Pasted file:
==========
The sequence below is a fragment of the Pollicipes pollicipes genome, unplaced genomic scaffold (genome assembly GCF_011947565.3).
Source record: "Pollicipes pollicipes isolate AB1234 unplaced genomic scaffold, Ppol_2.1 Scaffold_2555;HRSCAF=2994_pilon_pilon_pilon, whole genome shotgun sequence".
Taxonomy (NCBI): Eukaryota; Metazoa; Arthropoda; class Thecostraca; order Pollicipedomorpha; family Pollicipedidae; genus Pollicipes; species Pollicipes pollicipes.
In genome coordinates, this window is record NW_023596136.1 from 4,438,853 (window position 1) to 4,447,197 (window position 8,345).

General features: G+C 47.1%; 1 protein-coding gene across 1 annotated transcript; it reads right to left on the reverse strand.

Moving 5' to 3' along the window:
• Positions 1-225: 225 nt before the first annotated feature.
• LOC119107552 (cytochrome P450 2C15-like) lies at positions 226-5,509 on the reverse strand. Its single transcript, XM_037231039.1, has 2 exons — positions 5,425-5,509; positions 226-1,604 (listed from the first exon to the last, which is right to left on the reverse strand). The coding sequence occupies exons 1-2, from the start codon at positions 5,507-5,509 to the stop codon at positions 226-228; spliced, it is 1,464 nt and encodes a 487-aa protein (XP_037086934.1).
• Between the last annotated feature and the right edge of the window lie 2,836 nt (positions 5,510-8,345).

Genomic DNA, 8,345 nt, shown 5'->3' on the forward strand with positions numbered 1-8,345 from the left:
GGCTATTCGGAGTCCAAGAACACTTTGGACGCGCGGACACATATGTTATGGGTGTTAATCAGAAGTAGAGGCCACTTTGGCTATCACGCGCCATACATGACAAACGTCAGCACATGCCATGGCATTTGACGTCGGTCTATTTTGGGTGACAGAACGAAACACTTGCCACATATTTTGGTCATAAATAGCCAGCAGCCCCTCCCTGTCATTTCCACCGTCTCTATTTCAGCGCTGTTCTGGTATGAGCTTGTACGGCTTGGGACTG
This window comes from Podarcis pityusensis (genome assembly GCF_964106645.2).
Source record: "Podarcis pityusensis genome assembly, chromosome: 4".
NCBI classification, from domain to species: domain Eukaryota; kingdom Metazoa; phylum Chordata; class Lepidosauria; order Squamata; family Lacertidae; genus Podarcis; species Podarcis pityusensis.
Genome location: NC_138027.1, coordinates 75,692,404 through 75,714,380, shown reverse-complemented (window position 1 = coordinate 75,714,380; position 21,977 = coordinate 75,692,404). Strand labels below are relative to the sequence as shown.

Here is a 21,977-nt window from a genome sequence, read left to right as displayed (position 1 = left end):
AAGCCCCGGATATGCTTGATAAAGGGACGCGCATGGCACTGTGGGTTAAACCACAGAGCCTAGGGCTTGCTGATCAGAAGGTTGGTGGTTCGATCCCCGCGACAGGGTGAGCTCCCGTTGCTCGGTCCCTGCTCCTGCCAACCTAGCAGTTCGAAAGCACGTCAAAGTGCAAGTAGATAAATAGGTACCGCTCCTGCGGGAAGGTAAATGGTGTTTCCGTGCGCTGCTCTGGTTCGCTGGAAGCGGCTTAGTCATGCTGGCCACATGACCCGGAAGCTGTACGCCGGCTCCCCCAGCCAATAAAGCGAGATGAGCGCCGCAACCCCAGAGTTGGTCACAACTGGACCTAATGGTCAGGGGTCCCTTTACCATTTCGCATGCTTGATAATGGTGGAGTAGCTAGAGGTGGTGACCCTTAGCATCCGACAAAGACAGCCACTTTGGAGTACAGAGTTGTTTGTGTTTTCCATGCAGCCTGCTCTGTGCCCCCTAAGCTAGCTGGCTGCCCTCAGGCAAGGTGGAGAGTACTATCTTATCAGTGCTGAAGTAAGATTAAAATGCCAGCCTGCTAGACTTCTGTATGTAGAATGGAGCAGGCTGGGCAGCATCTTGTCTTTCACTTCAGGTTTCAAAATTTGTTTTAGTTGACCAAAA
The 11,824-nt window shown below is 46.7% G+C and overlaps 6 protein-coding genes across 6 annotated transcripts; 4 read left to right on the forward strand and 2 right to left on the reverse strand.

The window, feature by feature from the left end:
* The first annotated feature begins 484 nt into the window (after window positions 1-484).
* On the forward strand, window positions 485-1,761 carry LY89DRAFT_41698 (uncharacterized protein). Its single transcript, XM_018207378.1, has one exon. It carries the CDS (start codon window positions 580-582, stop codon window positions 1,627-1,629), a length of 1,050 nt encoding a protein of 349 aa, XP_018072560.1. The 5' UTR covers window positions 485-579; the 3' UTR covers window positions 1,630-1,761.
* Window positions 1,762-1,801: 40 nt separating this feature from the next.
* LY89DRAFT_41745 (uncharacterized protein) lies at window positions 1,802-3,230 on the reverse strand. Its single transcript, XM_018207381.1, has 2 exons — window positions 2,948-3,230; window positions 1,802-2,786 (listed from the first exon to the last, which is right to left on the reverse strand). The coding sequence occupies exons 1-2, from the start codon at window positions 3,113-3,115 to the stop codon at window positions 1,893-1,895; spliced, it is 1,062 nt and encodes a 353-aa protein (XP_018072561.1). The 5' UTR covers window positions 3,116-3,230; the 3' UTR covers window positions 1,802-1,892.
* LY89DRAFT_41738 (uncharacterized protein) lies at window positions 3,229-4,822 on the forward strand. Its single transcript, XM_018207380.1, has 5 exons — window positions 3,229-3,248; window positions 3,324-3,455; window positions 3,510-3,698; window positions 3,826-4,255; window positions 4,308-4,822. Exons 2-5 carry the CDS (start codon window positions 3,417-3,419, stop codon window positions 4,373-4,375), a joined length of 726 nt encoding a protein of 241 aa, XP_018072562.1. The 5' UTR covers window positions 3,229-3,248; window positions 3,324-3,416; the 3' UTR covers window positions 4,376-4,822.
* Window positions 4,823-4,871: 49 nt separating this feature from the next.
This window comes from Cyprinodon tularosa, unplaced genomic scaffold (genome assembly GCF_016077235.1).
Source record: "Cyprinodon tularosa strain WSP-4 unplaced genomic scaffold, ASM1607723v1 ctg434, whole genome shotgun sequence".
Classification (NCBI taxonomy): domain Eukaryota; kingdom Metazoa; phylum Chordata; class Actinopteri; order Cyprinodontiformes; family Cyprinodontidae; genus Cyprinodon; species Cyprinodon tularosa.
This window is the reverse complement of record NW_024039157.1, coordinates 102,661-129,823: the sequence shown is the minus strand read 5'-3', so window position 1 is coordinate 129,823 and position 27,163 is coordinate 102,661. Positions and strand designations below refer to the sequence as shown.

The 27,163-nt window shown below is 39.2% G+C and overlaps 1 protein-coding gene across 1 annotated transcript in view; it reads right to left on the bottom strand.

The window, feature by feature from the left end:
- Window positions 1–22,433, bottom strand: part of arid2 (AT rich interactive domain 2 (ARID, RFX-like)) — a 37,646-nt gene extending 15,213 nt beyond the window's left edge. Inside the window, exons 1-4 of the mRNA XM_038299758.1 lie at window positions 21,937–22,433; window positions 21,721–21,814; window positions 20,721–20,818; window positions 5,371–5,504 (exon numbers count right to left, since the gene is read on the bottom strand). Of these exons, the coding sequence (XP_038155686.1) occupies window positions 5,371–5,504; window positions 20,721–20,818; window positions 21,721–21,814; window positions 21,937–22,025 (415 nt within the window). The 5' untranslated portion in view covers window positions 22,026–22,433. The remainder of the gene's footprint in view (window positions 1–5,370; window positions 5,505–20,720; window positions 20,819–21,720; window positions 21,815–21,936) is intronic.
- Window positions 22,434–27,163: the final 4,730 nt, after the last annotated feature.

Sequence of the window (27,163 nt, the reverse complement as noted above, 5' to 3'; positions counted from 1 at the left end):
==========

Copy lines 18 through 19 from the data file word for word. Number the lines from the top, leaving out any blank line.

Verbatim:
The 11,824-nt window shown below is 46.7% G+C and overlaps 6 protein-coding genes across 6 annotated transcripts; 4 read left to right on the forward strand and 2 right to left on the reverse strand.

The window, feature by feature from the left end: